The second part of the day featured two parallel sessions: one on preparing CVs, and one on publishing. I chose the publishing session, run by Mary Williams (Features Editor of The Plant Cell) and Bennet Young (Assistant Editor of the Journal of Experimental Botany). For someone like myself who has yet to publish a paper, there were loads of good insights into what goes on behind the scenes at a journal once you submit a manuscript, and ways to figure out which journal(s) may be a good fit for your work.

Then the main conference began! SEB has a wide variety of biological sessions, ranging from genetics, cell biology, neurobiology and plant biology. Of course, I was particularly interested in the animal biology talks – particularly biomechanics. We were treated to two whole days of biomechanics talks, which is actually a reduction on previous years. There were some cracking talks, ranging from grizzly bear locomotion (Katie Shine), muscle efficiency in budgies (Alex Evans) and measuring Pac-Man frog tongue forces (Dr Thomas Kleinteich).


On the Thursday, I was excited to see a whole day of arthropod talks in the programme! There were some amazing high-speed videos, including one of a jumping praying mantis presented by Dr Gregory Sutton (who gave a brilliant talk!). It got some BBC coverage too! There were some really cool talks: arachnid foot pad adhesion (Jonas Wolff), gear mechanisms in flies (by Jonathan Page) and cool stuff on strength of fangs and claws in spiders (Dr. Osnat Younes-Metzler).


How best to round off a great day of arthropod research? With a poster session, of course! This was the second of two poster sessions, and the one where I presented my poster. Some lovely helpful people came to talk to me, after my plea the day before at the Pecha Kucha (a one-slide, one-minute advert for your poster – a fab idea!) asking for anyone with experience in analysing large datasets to come chat to me. They didn’t disappoint! Got some great comments and suggestions and new contacts for the future.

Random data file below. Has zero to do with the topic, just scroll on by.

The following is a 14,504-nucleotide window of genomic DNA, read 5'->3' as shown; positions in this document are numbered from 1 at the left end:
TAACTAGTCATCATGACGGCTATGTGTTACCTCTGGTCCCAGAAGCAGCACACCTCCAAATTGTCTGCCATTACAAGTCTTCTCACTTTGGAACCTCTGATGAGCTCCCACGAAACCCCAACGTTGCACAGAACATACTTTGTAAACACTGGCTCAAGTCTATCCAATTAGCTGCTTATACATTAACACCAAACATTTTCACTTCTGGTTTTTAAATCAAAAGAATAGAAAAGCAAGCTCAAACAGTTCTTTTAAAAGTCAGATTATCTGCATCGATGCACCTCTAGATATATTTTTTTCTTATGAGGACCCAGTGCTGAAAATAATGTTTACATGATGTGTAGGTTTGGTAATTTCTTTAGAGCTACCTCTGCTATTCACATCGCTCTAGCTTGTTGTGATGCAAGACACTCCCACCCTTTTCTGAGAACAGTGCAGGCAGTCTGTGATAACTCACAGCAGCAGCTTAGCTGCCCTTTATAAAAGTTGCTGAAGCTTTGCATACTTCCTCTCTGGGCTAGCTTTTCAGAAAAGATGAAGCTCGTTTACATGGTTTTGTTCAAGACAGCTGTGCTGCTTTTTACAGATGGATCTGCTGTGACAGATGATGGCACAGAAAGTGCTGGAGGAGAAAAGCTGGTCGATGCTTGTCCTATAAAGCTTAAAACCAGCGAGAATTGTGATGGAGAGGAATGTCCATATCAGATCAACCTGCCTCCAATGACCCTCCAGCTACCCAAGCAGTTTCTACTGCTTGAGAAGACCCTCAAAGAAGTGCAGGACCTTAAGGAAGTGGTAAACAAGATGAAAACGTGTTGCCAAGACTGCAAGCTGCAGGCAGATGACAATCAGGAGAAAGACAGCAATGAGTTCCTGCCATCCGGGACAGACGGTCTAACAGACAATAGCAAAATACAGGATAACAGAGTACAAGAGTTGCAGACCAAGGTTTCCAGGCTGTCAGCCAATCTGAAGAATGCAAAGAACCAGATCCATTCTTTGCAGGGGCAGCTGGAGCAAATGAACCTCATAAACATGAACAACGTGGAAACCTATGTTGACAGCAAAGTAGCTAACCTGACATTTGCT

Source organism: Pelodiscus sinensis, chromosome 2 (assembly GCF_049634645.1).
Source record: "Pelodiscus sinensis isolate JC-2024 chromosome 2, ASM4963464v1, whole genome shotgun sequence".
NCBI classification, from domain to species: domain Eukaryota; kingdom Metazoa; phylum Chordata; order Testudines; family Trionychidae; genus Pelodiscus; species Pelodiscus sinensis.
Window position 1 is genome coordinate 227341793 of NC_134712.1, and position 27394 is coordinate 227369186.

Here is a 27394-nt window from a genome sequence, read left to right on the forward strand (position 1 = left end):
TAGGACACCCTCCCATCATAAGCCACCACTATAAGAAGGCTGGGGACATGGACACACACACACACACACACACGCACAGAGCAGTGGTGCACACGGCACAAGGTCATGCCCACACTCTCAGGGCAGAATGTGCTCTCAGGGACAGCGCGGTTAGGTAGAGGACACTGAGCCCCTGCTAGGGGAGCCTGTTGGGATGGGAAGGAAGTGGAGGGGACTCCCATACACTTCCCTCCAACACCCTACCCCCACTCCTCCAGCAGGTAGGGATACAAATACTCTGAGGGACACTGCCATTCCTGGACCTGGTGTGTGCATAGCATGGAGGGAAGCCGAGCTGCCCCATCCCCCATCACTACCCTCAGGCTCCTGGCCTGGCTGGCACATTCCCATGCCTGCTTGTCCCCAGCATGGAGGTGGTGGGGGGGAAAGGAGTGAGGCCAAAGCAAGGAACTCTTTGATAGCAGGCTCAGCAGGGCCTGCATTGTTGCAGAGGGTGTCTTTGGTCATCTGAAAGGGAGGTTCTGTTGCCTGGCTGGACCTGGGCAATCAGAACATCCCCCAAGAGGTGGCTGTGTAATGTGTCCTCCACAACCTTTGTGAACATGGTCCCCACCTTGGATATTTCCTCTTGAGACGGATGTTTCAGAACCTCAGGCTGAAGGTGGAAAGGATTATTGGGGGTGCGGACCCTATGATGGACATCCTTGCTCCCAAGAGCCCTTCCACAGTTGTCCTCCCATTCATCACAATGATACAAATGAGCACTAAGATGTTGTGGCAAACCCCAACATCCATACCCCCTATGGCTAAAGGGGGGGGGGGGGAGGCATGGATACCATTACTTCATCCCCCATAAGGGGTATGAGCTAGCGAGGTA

I'm not good at serious photos.

I’m not good at serious photos.

Then, finally, the last day of the conference. The session of particular interest to me was on movement ecology, with some great new methods on tracking animals and visualising the data. In the afternoon, our head-of-lab Prof. Alan Wilson gave a talk about cheetah tracking, so all attending lab members were out in force for support!


So, all in all, SEB is a wonderful conference that caters for scientists in the very earliest stages of their careers, all the way to top Profs and academics. It’s sociable, friendly, and has some cracking science. I definitely came away having learnt some new things, made some new friends and contacts, and with a fresh enthusiasm for analysing my PhD data. A successful week all round! If you’re searching for a biology conference to attend next year, I can highly recommend SEB 2016, which will be in the lovely UK seaside town of Brighton! Hope to see you there!


If you enjoyed reading this, you might also like: Robustness in legged systems

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6 thoughts on “SEB Conference: A review

  1. Pingback: Roundup of SEB Prague 2015! | Bird Brained Science

  2. Pingback: On Recording a Podcast | There's A Spider In The Bath!